Nearly two-thirds of children with type 1 diabetes hospitalized for diabetic ketoacidosis (DKA) will develop acute kidney injury (AKI), suggests a study in JAMA Pediatrics.
The researchers reviewed all DKA admissions at a Canadian children’s hospital from 2008 to 2013. Complete medical records were available for 165 patients. The median age was 10.6 years; 54% were female. Three-fourths of patients were newly diagnosed with type 1 diabetes. Fifty-five percent were transferred from another hospital and nearly one-fourth were admitted to the ICU. Median initial pH was 7.1 and serum bicarbonate level 7.0 mEq/L.
Based on Kidney Disease/Improving Global Outcomes criteria, 64.2% of patients developed AKI while in the hospital. Of affected children, 34.9% had AKI stage 1, 45.3% had AKI stage 2, and 19.8% had AKI stage 3. Two patients required hemodialysis.
On adjusted analysis, factors associated with the development of stage 2 or 3 AKI were serum bicarbonate less than 10 mEq/L, adjusted odds ratio (OR) 5.22; and higher initial heart rate, OR 1.22 per increase of 5 beats/min. Odds of stage 1 AKI were increased for children with an initial corrected sodium level of 145 mEq/L or greater, OR 3.29. There were no deaths in children with or without AKI.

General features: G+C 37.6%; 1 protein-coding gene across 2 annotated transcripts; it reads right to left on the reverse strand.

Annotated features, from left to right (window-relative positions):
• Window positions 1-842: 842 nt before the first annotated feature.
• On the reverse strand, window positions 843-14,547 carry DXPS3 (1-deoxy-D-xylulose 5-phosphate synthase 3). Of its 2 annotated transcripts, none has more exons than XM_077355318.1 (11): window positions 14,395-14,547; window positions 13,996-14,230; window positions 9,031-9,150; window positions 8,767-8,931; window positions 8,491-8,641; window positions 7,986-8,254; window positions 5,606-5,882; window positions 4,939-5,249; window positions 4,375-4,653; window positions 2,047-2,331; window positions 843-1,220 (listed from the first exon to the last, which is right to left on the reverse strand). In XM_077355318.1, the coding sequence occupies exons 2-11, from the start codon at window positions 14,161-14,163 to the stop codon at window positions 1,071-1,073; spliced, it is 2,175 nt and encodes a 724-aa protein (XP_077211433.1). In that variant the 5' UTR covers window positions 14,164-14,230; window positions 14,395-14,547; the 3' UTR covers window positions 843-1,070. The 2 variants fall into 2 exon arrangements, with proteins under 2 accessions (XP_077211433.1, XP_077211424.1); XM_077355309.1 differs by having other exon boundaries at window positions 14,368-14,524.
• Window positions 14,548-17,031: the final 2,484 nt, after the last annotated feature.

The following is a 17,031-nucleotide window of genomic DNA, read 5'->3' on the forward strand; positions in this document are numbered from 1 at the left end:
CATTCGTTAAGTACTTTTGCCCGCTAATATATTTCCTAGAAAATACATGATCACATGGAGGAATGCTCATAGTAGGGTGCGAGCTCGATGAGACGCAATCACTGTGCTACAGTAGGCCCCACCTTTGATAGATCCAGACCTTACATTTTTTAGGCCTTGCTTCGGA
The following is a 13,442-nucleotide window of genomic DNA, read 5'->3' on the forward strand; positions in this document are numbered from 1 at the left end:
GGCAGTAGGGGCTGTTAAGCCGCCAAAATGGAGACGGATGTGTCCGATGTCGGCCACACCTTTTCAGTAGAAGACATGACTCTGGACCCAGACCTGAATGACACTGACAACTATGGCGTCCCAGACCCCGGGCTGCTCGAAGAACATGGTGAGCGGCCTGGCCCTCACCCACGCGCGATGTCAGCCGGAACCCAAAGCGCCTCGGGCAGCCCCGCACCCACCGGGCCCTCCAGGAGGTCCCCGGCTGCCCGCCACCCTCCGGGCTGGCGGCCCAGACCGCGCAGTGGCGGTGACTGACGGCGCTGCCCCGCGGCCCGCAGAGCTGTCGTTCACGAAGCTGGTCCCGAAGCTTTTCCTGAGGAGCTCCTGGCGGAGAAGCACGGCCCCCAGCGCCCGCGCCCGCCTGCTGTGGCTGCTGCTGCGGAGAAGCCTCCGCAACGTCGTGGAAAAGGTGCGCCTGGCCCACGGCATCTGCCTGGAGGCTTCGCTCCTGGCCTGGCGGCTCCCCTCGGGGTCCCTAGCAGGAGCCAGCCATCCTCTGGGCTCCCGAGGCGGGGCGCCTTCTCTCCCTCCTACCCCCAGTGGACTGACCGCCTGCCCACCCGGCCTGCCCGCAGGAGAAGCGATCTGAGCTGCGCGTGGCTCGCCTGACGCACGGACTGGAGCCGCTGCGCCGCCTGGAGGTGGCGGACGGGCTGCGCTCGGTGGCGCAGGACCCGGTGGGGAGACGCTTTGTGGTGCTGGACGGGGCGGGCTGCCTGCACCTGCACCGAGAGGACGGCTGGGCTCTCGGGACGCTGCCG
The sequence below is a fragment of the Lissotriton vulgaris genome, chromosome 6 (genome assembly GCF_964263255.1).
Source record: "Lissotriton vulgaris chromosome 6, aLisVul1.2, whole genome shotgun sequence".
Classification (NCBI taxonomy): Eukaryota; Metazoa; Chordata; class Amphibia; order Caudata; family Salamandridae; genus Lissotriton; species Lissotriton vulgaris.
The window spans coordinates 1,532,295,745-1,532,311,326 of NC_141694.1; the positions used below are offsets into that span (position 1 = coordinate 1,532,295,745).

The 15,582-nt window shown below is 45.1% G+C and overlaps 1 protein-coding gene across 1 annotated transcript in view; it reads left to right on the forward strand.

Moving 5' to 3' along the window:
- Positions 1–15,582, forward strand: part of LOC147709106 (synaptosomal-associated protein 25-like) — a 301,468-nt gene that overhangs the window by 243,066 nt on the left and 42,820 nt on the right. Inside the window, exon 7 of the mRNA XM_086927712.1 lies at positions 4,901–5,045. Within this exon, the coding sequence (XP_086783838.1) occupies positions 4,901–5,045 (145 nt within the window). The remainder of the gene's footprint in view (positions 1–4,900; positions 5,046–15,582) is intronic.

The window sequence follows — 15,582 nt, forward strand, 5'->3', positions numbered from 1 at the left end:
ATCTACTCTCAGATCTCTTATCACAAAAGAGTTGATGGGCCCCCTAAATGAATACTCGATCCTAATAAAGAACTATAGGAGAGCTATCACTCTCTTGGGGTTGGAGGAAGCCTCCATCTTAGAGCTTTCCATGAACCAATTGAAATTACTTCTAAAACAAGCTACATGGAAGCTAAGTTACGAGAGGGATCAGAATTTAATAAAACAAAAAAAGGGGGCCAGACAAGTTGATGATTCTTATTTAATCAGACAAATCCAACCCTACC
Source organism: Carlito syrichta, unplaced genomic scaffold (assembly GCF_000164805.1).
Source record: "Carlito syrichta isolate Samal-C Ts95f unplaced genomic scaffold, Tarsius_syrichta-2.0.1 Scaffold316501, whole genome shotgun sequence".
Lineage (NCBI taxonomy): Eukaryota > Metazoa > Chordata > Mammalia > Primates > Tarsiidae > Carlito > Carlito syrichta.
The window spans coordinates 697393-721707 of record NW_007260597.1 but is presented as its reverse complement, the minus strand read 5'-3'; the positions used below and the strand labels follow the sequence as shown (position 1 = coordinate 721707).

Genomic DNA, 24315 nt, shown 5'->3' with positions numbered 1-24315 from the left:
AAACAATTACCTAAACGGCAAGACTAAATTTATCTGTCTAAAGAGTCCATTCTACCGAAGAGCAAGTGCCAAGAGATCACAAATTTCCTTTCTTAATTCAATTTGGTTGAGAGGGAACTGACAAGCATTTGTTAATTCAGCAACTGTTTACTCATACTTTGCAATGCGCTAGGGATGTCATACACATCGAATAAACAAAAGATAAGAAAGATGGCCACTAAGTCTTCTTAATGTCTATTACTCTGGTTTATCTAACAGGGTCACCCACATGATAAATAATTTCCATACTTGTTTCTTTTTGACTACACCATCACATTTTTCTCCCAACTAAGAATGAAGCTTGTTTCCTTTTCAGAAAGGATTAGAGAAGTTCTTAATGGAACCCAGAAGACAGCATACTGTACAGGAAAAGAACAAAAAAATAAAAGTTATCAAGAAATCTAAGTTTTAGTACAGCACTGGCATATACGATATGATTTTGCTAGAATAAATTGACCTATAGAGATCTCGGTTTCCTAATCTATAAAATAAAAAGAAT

The study documents a high prevalence of AKI among children with DKA admitted to a tertiary care children’s hospital. This risk appears higher in children with laboratory evidence of volume depletion and severe acidosis. The authors call for prospective studies to clarify the risk factors and long-term implications of AKI in pediatric DKA—a group of young patients who already have a high long-term risk of diabetic nephropathy [Hursh BE, et al. Acute kidney injury in children with type 1 diabetes hospitalized for diabetic ketoacidosis. JAMA Pediatrics 2017; doi:10.1001/jamapediatrics.2017.0020].